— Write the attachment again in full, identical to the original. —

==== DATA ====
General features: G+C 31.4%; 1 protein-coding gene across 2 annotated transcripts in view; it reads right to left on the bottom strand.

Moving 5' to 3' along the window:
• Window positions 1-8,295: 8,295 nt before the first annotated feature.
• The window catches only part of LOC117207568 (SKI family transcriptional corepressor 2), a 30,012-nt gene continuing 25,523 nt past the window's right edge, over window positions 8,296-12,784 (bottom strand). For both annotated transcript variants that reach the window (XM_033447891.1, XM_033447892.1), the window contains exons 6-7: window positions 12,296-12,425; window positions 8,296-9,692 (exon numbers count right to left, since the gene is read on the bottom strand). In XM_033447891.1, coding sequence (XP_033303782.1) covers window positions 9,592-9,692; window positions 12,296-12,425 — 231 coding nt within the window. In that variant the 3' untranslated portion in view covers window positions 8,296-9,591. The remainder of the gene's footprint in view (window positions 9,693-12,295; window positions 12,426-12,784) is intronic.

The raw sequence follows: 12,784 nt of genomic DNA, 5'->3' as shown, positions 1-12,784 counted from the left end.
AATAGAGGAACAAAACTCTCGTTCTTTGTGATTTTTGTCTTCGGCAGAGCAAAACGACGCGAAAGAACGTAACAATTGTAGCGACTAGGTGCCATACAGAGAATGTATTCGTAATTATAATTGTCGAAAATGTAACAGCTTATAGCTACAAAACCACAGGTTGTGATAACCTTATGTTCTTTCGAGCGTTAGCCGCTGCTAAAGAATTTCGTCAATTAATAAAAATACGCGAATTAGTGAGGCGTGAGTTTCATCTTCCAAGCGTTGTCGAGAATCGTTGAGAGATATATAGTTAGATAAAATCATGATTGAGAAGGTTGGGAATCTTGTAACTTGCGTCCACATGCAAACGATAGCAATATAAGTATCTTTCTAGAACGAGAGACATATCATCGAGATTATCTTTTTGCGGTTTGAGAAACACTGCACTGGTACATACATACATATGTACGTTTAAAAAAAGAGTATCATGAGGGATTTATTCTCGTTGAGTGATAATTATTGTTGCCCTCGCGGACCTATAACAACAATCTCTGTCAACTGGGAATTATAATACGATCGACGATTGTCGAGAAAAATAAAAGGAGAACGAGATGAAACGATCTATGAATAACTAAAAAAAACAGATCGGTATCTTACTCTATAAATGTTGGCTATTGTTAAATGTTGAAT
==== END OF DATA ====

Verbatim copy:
General features: G+C 31.4%; 1 protein-coding gene across 2 annotated transcripts in view; it reads right to left on the bottom strand.

Moving 5' to 3' along the window:
• Window positions 1-8,295: 8,295 nt before the first annotated feature.
• The window catches only part of LOC117207568 (SKI family transcriptional corepressor 2), a 30,012-nt gene continuing 25,523 nt past the window's right edge, over window positions 8,296-12,784 (bottom strand). For both annotated transcript variants that reach the window (XM_033447891.1, XM_033447892.1), the window contains exons 6-7: window positions 12,296-12,425; window positions 8,296-9,692 (exon numbers count right to left, since the gene is read on the bottom strand). In XM_033447891.1, coding sequence (XP_033303782.1) covers window positions 9,592-9,692; window positions 12,296-12,425 — 231 coding nt within the window. In that variant the 3' untranslated portion in view covers window positions 8,296-9,591. The remainder of the gene's footprint in view (window positions 9,693-12,295; window positions 12,426-12,784) is intronic.

The raw sequence follows: 12,784 nt of genomic DNA, 5'->3' as shown, positions 1-12,784 counted from the left end.
AATAGAGGAACAAAACTCTCGTTCTTTGTGATTTTTGTCTTCGGCAGAGCAAAACGACGCGAAAGAACGTAACAATTGTAGCGACTAGGTGCCATACAGAGAATGTATTCGTAATTATAATTGTCGAAAATGTAACAGCTTATAGCTACAAAACCACAGGTTGTGATAACCTTATGTTCTTTCGAGCGTTAGCCGCTGCTAAAGAATTTCGTCAATTAATAAAAATACGCGAATTAGTGAGGCGTGAGTTTCATCTTCCAAGCGTTGTCGAGAATCGTTGAGAGATATATAGTTAGATAAAATCATGATTGAGAAGGTTGGGAATCTTGTAACTTGCGTCCACATGCAAACGATAGCAATATAAGTATCTTTCTAGAACGAGAGACATATCATCGAGATTATCTTTTTGCGGTTTGAGAAACACTGCACTGGTACATACATACATATGTACGTTTAAAAAAAGAGTATCATGAGGGATTTATTCTCGTTGAGTGATAATTATTGTTGCCCTCGCGGACCTATAACAACAATCTCTGTCAACTGGGAATTATAATACGATCGACGATTGTCGAGAAAAATAAAAGGAGAACGAGATGAAACGATCTATGAATAACTAAAAAAAACAGATCGGTATCTTACTCTATAAATGTTGGCTATTGTTAAATGTTGAAT